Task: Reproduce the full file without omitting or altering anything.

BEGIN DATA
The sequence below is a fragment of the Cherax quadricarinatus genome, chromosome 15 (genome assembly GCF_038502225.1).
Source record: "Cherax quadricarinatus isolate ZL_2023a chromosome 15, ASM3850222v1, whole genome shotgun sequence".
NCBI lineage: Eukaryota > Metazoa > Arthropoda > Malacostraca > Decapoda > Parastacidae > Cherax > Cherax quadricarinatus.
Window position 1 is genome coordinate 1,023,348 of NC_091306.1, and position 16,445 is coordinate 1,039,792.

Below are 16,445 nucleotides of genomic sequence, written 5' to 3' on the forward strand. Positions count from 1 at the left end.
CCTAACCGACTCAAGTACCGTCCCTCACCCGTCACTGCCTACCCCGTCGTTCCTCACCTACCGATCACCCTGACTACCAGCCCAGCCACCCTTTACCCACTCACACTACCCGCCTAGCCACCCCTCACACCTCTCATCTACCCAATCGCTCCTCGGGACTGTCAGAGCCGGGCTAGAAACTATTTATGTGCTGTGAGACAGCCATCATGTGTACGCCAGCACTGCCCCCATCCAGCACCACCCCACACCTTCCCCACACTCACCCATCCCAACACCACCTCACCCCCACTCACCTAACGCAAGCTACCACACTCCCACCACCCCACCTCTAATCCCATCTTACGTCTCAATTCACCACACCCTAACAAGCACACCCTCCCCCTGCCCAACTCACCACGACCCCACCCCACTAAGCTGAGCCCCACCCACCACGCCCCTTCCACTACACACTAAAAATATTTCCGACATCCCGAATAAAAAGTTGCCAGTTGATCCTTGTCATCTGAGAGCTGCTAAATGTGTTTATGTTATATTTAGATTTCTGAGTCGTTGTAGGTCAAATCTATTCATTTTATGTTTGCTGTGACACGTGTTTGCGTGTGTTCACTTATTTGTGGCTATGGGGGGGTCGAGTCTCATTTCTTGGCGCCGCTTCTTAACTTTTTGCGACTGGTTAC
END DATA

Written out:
The sequence below is a fragment of the Cherax quadricarinatus genome, chromosome 15 (genome assembly GCF_038502225.1).
Source record: "Cherax quadricarinatus isolate ZL_2023a chromosome 15, ASM3850222v1, whole genome shotgun sequence".
NCBI lineage: Eukaryota > Metazoa > Arthropoda > Malacostraca > Decapoda > Parastacidae > Cherax > Cherax quadricarinatus.
Window position 1 is genome coordinate 1,023,348 of NC_091306.1, and position 16,445 is coordinate 1,039,792.

Below are 16,445 nucleotides of genomic sequence, written 5' to 3' on the forward strand. Positions count from 1 at the left end.
CCTAACCGACTCAAGTACCGTCCCTCACCCGTCACTGCCTACCCCGTCGTTCCTCACCTACCGATCACCCTGACTACCAGCCCAGCCACCCTTTACCCACTCACACTACCCGCCTAGCCACCCCTCACACCTCTCATCTACCCAATCGCTCCTCGGGACTGTCAGAGCCGGGCTAGAAACTATTTATGTGCTGTGAGACAGCCATCATGTGTACGCCAGCACTGCCCCCATCCAGCACCACCCCACACCTTCCCCACACTCACCCATCCCAACACCACCTCACCCCCACTCACCTAACGCAAGCTACCACACTCCCACCACCCCACCTCTAATCCCATCTTACGTCTCAATTCACCACACCCTAACAAGCACACCCTCCCCCTGCCCAACTCACCACGACCCCACCCCACTAAGCTGAGCCCCACCCACCACGCCCCTTCCACTACACACTAAAAATATTTCCGACATCCCGAATAAAAAGTTGCCAGTTGATCCTTGTCATCTGAGAGCTGCTAAATGTGTTTATGTTATATTTAGATTTCTGAGTCGTTGTAGGTCAAATCTATTCATTTTATGTTTGCTGTGACACGTGTTTGCGTGTGTTCACTTATTTGTGGCTATGGGGGGGTCGAGTCTCATTTCTTGGCGCCGCTTCTTAACTTTTTGCGACTGGTTAC